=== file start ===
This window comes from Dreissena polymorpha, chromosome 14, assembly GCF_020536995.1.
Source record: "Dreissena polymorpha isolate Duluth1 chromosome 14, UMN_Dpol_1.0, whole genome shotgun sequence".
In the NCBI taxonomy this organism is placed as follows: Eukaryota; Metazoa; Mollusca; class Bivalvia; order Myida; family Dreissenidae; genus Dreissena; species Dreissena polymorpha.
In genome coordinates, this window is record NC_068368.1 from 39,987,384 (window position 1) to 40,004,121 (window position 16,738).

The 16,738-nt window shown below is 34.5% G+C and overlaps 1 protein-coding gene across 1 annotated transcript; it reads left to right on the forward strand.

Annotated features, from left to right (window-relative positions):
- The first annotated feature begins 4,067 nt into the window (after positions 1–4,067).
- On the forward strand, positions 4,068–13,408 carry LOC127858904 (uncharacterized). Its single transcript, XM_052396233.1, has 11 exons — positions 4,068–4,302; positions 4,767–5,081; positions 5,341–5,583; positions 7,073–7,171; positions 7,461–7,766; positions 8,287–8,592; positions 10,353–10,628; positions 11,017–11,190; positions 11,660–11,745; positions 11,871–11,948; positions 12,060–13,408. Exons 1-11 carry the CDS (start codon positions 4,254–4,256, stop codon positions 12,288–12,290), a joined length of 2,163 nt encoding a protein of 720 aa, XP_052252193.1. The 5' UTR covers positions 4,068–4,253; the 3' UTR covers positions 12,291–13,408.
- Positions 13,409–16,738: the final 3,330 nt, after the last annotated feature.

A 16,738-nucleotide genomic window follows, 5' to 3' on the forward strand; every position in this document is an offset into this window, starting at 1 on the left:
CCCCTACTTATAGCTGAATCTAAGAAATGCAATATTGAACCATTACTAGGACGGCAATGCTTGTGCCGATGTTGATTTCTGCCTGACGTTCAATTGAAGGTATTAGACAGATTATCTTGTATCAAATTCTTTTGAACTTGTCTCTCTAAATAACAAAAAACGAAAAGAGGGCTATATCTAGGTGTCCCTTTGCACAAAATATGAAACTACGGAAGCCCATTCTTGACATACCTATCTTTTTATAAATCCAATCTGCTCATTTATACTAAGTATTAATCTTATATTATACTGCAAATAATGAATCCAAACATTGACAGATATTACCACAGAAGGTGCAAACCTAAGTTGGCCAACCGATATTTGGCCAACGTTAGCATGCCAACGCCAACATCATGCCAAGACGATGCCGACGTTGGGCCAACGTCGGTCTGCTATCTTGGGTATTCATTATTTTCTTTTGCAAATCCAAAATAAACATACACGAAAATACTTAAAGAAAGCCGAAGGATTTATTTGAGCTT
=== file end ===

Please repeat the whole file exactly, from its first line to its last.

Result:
This window comes from Dreissena polymorpha, chromosome 14, assembly GCF_020536995.1.
Source record: "Dreissena polymorpha isolate Duluth1 chromosome 14, UMN_Dpol_1.0, whole genome shotgun sequence".
In the NCBI taxonomy this organism is placed as follows: Eukaryota; Metazoa; Mollusca; class Bivalvia; order Myida; family Dreissenidae; genus Dreissena; species Dreissena polymorpha.
In genome coordinates, this window is record NC_068368.1 from 39,987,384 (window position 1) to 40,004,121 (window position 16,738).

The 16,738-nt window shown below is 34.5% G+C and overlaps 1 protein-coding gene across 1 annotated transcript; it reads left to right on the forward strand.

Annotated features, from left to right (window-relative positions):
- The first annotated feature begins 4,067 nt into the window (after positions 1–4,067).
- On the forward strand, positions 4,068–13,408 carry LOC127858904 (uncharacterized). Its single transcript, XM_052396233.1, has 11 exons — positions 4,068–4,302; positions 4,767–5,081; positions 5,341–5,583; positions 7,073–7,171; positions 7,461–7,766; positions 8,287–8,592; positions 10,353–10,628; positions 11,017–11,190; positions 11,660–11,745; positions 11,871–11,948; positions 12,060–13,408. Exons 1-11 carry the CDS (start codon positions 4,254–4,256, stop codon positions 12,288–12,290), a joined length of 2,163 nt encoding a protein of 720 aa, XP_052252193.1. The 5' UTR covers positions 4,068–4,253; the 3' UTR covers positions 12,291–13,408.
- Positions 13,409–16,738: the final 3,330 nt, after the last annotated feature.

A 16,738-nucleotide genomic window follows, 5' to 3' on the forward strand; every position in this document is an offset into this window, starting at 1 on the left:
CCCCTACTTATAGCTGAATCTAAGAAATGCAATATTGAACCATTACTAGGACGGCAATGCTTGTGCCGATGTTGATTTCTGCCTGACGTTCAATTGAAGGTATTAGACAGATTATCTTGTATCAAATTCTTTTGAACTTGTCTCTCTAAATAACAAAAAACGAAAAGAGGGCTATATCTAGGTGTCCCTTTGCACAAAATATGAAACTACGGAAGCCCATTCTTGACATACCTATCTTTTTATAAATCCAATCTGCTCATTTATACTAAGTATTAATCTTATATTATACTGCAAATAATGAATCCAAACATTGACAGATATTACCACAGAAGGTGCAAACCTAAGTTGGCCAACCGATATTTGGCCAACGTTAGCATGCCAACGCCAACATCATGCCAAGACGATGCCGACGTTGGGCCAACGTCGGTCTGCTATCTTGGGTATTCATTATTTTCTTTTGCAAATCCAAAATAAACATACACGAAAATACTTAAAGAAAGCCGAAGGATTTATTTGAGCTT